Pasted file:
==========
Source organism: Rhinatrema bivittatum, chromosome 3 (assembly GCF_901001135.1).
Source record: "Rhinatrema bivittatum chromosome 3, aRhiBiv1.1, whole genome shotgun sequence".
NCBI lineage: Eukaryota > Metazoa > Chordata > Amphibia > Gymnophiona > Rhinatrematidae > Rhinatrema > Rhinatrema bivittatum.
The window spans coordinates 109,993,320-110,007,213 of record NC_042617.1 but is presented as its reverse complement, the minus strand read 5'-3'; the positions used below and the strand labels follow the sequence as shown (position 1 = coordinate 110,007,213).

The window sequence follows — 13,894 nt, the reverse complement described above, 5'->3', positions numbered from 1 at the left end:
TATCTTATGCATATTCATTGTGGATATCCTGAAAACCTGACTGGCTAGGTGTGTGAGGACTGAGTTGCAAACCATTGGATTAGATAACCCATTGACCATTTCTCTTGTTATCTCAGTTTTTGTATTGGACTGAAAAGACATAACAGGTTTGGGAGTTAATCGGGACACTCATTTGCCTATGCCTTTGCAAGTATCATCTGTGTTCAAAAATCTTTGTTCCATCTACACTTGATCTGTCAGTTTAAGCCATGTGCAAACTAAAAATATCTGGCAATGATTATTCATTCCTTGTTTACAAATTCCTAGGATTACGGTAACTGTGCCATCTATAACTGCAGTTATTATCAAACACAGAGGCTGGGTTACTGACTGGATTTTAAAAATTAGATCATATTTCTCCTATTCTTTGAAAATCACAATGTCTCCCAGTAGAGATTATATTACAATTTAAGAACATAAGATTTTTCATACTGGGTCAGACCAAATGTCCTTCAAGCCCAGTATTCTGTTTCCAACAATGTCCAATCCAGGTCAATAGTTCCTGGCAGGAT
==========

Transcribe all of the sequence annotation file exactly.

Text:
Source organism: Rhinatrema bivittatum, chromosome 3 (assembly GCF_901001135.1).
Source record: "Rhinatrema bivittatum chromosome 3, aRhiBiv1.1, whole genome shotgun sequence".
NCBI lineage: Eukaryota > Metazoa > Chordata > Amphibia > Gymnophiona > Rhinatrematidae > Rhinatrema > Rhinatrema bivittatum.
The window spans coordinates 109,993,320-110,007,213 of record NC_042617.1 but is presented as its reverse complement, the minus strand read 5'-3'; the positions used below and the strand labels follow the sequence as shown (position 1 = coordinate 110,007,213).

The window sequence follows — 13,894 nt, the reverse complement described above, 5'->3', positions numbered from 1 at the left end:
TATCTTATGCATATTCATTGTGGATATCCTGAAAACCTGACTGGCTAGGTGTGTGAGGACTGAGTTGCAAACCATTGGATTAGATAACCCATTGACCATTTCTCTTGTTATCTCAGTTTTTGTATTGGACTGAAAAGACATAACAGGTTTGGGAGTTAATCGGGACACTCATTTGCCTATGCCTTTGCAAGTATCATCTGTGTTCAAAAATCTTTGTTCCATCTACACTTGATCTGTCAGTTTAAGCCATGTGCAAACTAAAAATATCTGGCAATGATTATTCATTCCTTGTTTACAAATTCCTAGGATTACGGTAACTGTGCCATCTATAACTGCAGTTATTATCAAACACAGAGGCTGGGTTACTGACTGGATTTTAAAAATTAGATCATATTTCTCCTATTCTTTGAAAATCACAATGTCTCCCAGTAGAGATTATATTACAATTTAAGAACATAAGATTTTTCATACTGGGTCAGACCAAATGTCCTTCAAGCCCAGTATTCTGTTTCCAACAATGTCCAATCCAGGTCAATAGTTCCTGGCAGGAT